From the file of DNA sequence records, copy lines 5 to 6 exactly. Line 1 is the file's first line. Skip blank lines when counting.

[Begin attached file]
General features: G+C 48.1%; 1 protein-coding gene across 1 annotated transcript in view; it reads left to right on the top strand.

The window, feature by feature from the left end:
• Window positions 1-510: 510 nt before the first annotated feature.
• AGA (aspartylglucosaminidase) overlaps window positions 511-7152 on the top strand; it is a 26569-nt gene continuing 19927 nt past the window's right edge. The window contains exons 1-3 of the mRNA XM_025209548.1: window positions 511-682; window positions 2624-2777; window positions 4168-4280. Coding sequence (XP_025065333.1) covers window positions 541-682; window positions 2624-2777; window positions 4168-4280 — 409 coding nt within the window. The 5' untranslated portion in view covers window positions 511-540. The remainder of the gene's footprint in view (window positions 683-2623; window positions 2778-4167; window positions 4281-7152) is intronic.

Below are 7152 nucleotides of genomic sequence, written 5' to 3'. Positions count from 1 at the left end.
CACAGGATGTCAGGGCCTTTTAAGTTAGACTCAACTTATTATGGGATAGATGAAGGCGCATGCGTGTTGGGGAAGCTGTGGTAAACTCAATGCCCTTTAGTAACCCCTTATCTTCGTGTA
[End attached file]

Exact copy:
Below are 7152 nucleotides of genomic sequence, written 5' to 3'. Positions count from 1 at the left end.
CACAGGATGTCAGGGCCTTTTAAGTTAGACTCAACTTATTATGGGATAGATGAAGGCGCATGCGTGTTGGGGAAGCTGTGGTAAACTCAATGCCCTTTAGTAACCCCTTATCTTCGTGTA